“The conscious and intelligent manipulation of the organized habits and opinions of the masses is an important element in democratic society. Those who manipulate this unseen mechanism of society constitute an invisible government which is the true ruling power of our country. …We are governed, our minds are molded, our tastes formed, our ideas suggested, largely by men we have never heard of. This is a logical result of the way in which our democratic society is organized. Vast numbers of human beings must cooperate in this manner if they are to live together as a smoothly functioning society. …In almost every act of our daily lives, whether in the sphere of politics or business, in our social conduct or our ethical thinking, we are dominated by the relatively small number of persons…who understand the mental processes and social patterns of the masses. It is they who pull the wires which control the public mind.” [13]

One can additionally look at the expenditures (hundreds of billions of US dollars) diverted to advertising by businesses[14] to support this argument. If marketing/narrative control was ineffective, neither businesses nor governments would spend so much of their time and wealth employing it in attempts at being ‘persuasive’. Suffice it to say, our ruling class is well aware of the psychological mechanisms at play in forming beliefs, and have been for some time.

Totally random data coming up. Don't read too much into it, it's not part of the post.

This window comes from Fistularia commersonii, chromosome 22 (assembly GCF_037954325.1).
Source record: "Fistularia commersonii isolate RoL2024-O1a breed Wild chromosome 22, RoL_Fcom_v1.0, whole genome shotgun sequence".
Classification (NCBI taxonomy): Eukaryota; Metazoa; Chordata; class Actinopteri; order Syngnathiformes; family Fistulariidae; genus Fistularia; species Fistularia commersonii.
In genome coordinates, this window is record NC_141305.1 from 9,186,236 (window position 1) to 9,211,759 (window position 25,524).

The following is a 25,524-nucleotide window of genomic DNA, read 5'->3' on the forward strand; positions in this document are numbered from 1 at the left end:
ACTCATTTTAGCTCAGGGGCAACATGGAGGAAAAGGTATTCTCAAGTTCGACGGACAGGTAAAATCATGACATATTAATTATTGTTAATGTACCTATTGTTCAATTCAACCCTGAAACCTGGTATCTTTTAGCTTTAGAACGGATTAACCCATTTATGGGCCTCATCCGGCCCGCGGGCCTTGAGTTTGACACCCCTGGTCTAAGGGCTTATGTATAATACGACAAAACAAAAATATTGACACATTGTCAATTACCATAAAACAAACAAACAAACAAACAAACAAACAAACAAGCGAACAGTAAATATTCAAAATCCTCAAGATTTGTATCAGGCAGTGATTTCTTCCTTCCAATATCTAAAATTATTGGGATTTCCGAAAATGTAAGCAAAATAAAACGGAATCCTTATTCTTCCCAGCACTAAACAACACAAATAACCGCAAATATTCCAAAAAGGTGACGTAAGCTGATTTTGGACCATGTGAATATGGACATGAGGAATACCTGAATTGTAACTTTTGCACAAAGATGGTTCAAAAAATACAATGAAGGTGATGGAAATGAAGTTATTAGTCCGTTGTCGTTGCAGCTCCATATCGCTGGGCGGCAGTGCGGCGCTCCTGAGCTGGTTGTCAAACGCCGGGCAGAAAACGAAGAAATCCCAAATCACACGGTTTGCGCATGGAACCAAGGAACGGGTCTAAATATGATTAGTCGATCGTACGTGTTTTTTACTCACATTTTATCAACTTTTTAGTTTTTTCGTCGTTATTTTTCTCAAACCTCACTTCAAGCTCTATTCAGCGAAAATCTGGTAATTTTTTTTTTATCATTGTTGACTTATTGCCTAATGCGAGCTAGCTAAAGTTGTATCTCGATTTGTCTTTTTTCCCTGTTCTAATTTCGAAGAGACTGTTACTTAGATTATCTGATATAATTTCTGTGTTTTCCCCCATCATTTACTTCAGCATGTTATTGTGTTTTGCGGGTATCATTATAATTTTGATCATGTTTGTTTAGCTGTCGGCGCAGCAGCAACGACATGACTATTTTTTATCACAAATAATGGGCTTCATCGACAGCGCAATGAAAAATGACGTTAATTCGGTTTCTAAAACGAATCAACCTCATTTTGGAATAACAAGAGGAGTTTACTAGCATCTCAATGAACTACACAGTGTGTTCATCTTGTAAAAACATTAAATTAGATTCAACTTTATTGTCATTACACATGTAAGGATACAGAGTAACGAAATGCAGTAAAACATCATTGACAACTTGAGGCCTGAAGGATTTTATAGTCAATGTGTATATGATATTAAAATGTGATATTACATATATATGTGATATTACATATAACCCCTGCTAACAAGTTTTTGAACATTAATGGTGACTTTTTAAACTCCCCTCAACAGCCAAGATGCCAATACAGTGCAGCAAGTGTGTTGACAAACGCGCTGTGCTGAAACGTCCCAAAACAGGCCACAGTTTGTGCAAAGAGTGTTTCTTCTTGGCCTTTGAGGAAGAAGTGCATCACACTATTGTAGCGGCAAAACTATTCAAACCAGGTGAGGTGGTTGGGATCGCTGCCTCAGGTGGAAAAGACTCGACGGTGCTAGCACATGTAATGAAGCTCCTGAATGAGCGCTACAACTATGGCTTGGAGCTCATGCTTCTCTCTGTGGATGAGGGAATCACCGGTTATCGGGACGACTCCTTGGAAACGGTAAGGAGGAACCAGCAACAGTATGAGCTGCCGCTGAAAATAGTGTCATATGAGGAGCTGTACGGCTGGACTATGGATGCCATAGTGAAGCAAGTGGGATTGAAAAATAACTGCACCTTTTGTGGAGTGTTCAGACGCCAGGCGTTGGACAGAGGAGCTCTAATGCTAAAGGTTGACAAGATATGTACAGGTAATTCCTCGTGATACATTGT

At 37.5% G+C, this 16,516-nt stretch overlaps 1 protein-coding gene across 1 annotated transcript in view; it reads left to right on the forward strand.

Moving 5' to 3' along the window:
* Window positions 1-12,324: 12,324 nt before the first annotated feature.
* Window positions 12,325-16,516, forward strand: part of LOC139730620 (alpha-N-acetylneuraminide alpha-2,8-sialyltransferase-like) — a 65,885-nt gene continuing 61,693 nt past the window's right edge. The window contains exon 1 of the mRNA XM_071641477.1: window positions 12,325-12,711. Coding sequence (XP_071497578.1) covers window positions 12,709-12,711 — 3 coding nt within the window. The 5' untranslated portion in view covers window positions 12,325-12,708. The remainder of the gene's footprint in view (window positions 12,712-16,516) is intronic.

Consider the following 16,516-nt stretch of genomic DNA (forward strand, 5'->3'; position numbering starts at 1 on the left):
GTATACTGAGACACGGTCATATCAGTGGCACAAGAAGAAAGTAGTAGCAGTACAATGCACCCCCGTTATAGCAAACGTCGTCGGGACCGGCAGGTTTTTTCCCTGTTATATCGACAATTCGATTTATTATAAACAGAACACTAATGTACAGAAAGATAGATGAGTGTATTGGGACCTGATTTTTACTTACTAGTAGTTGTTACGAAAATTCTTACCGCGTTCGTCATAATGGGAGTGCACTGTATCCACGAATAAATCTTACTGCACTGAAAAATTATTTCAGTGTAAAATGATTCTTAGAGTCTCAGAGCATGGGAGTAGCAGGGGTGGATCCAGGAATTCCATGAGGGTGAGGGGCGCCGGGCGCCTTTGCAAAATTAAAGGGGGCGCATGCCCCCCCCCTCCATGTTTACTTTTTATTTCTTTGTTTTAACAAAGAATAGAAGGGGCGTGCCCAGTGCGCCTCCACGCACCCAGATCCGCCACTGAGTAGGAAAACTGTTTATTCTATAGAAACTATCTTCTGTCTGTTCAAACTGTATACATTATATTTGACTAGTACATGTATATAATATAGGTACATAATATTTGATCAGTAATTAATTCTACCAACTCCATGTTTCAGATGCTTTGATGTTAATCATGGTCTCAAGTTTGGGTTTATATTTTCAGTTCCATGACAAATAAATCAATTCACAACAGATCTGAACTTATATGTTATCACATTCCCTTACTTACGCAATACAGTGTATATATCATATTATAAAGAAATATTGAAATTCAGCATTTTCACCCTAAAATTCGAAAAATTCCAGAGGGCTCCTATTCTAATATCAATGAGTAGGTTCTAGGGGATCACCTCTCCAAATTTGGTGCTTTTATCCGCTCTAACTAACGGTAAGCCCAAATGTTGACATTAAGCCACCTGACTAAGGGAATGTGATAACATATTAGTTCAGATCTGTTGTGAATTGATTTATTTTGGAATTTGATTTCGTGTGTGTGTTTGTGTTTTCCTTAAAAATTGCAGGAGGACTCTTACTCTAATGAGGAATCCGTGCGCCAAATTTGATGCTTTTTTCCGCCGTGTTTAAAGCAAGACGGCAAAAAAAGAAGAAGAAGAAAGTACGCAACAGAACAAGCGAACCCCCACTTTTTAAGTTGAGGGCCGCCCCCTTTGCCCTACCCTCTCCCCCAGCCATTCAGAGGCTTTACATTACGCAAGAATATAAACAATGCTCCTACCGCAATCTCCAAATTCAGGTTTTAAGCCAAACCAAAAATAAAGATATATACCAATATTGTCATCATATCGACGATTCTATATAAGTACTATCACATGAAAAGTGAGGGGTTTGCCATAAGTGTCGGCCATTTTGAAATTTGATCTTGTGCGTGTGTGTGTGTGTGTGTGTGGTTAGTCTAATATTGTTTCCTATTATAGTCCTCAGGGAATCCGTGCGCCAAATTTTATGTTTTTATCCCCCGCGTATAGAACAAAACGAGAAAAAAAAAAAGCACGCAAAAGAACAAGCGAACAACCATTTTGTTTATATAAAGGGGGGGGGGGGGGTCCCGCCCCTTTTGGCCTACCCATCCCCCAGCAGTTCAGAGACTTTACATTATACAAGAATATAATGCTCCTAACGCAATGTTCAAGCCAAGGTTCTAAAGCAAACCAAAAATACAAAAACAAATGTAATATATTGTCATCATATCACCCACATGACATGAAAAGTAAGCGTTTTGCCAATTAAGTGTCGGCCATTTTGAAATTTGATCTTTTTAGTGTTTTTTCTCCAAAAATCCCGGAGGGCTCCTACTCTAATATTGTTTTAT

It may be that humanity’s deference to authority is one of our most perilous psychological tendencies as we increasingly experience the negative consequences of ecological overshoot. It is because of this behaviour that we can be drawn into and blindly accept maladaptive strategies that are offered up by our ‘leaders’. As crises emerge, our ruling class will offer ‘solutions’ but one’s that do not do what they are marketed as doing but, in fact, quite often the exact opposite — such as the stories we are told about non-renewable, renewable energy-harvesting technologies and their ability to support not only our current complexities but continued growth in a clean and sustainable fashion[15].

As the energy/resource descent proceeds and possibly accelerates we might expect that those who ‘manage’ our narratives to expand their efforts to mask ‘collapse’[16], use it to highlight the evils of our ‘enemies’ so as to deflect anger from our own ruling class[17], and/or leverage crises to their advantage[18].

In addition, many if not most of the developments we have come to ‘celebrate’ as symbolic of our ingenuity (e.g., technology) and the language we use (e.g., progress, success) are mostly if not entirely energetically- and ecologically-blind. They tend to elevate one specific aspect of our existence (e.g., economic growth), ignore the negative consequences of their favoured narrative (e.g., biodiversity impacts are not relevant), and then encourage adaptations that align with this but are the exact opposite of what we likely need to be doing (e.g., degrowth). Pursuing such a maladaptive strategy, however, does benefit the ruling class who tends to own or be heavily invested in the industrial processes needed and/or the financial institutions required for growth to take place.

Given all the above, deference to authority can be viewed as an exceedingly problematic tendency that could well lead us into significantly more difficult times than we have experienced to date — in fact, likely speeding up the collapse that always accompanies a species overshooting its natural environmental carrying capacity. If our ‘leaders’ adopt and/or encourage maladaptation to our predicament and we mindlessly obey because that is what we do, we end up making our circumstances worse but end up cheering them on because to do otherwise leads to extremely anxiety-provoking emotions.